Second Corinthians leans into what can be the stickiest of things for us to give, money. What if the theology behind giving of our finances is less about money, and more about our heart? That anything we give is a concrete expression of a heart seeking to be generous, in light of the giver who gave it all to us.
In Romans 10, the apostle Paul makes an impassioned case that the gospel is good news for all people, but they need to experience it. Paul makes the case that as Christ followers it is our responsibility for the good news that we have been given, that gives us hope that grounds our lives, must be shared, embodied and expressed to people not just within our Christian community.
One of the core ways and places that we are called to express our love to others is through hospitality, which means the love of the stranger. We are to open our homes and lives to others, such that they experience the love of Christ through us and where we live.
At church we are called a covenant community, a community who thrives when its people look out for the well-being of one another. Romans 12 paints a picture of what this life in community, driven by the love of Christ, looks like; selfless, humble, passionate, grounded in Christ, and seeking the good of others in the community through active service and engagement.
This might be a characteristic of the Spirit that we need the most to remind us about: freedom. We all have woundings, struggles, and addictions that we face, and scripture promises that the Spirit at work in us can provide a freedom that we are not able to find anywhere else.
Life can be challenging on some days, and feel like we are running on empty. 2 Corinthians promises that the Spirit helps us, and also renews and refreshes us in the midst of all that life sends our way.
Romans 15 gives a dynamic picture to remind us that the Spirit is not just a helper somewhere out there, but a powerful advocate, support, and strength for us and all that life sends at us.
Intercession is not the most common word for us all to use, but means the idea of going between or on behalf of. One image of the Spirit in scripture is that the Spirit prays on our behalf, intercedes to God on our behalf.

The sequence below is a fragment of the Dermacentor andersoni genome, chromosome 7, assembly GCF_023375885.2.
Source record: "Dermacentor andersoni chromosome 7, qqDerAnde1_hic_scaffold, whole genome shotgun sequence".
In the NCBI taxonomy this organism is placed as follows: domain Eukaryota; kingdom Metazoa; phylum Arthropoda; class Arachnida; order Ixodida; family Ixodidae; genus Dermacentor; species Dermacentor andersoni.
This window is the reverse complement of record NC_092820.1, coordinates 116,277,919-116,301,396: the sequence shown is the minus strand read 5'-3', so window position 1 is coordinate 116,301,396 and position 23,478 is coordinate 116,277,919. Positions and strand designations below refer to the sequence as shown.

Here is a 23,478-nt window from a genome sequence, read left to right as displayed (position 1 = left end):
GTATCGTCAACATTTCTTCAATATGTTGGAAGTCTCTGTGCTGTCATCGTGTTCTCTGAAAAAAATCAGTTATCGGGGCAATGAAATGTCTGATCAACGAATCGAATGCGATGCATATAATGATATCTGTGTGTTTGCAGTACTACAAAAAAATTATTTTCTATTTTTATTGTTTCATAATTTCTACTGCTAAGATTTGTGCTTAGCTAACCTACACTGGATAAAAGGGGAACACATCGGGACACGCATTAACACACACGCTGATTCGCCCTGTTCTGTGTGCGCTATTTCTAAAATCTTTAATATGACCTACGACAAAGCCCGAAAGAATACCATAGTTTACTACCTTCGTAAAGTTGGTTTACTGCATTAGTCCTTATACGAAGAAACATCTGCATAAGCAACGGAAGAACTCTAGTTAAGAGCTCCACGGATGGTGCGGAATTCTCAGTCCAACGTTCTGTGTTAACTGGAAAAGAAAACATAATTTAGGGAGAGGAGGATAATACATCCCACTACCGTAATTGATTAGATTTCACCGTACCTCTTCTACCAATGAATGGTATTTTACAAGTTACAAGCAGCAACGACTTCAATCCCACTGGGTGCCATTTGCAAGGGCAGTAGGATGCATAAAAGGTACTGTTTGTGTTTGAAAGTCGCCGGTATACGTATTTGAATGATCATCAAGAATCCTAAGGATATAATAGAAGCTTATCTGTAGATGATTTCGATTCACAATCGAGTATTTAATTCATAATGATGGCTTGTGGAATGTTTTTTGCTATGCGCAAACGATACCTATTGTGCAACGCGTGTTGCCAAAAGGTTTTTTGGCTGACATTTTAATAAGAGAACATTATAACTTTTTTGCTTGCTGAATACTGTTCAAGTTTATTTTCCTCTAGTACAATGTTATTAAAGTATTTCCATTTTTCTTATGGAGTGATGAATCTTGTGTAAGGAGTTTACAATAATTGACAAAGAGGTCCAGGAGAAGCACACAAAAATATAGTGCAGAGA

This Sunday we will look at how the “love of stranger” is not only a biblical principle but essential to our call to share the gospel. Oftentimes we can view the work of outreach as the job of people with the gift of evangelism. But evangelism isn’t necessarily a gift, it’s a calling for every Christian.
One image we read is that our bodies are a temple of the Holy Spirit. What then does the Spirit at work in all of our lives concretely look like?
Scripture promises that the Holy Spirit’s presence in our lives will make a marked impact in our lives. There will be evidence of God at work in us, in a way that marks our lives as uniquely driven by God.
A common question many have is how to best understand scripture, and what it means for our lives. Jesus promises that the Holy Spirit will help us to understand and apply scripture to our lives.
Jesus told his disciples before he left that he would send another who would help to guide the disciples in their work and ministry. He also reminds them that not everyone will get or see the Holy Spirit as they would in this world.
Sunday we will focus on how the radical love of Jesus will transform our entire lives.
We are going to start our series where it all began, Pentecost. Jesus had promised a long awaited helper for the disciples (and us) who would fill them and guide them in his absence. We read that the Holy Spirit is a helper in the ministry that God has called us to in this world.
This week we finish our Ephesians series. Life can throw a lot at us. Ephesians moves to conclude with instructions for how it is that our faith can ground us, and guide us with all life sends our way.
This week we continue our Ephesians series. The second half of Ephesians 5 looks to how our homes and families change in light of our faith in Jesus. This might be one of the most quoted passages in conversation about men and women’s roles, and what scripture has to say about how we live and support one another.
This week we continue our Ephesians series. What does a Christian look like? Ephesians 5 looks practically at how as Christians our lives should look different from our culture in some core ways. That our speech, our relationships, and our relationship with money fundamentally change when we meet Jesus.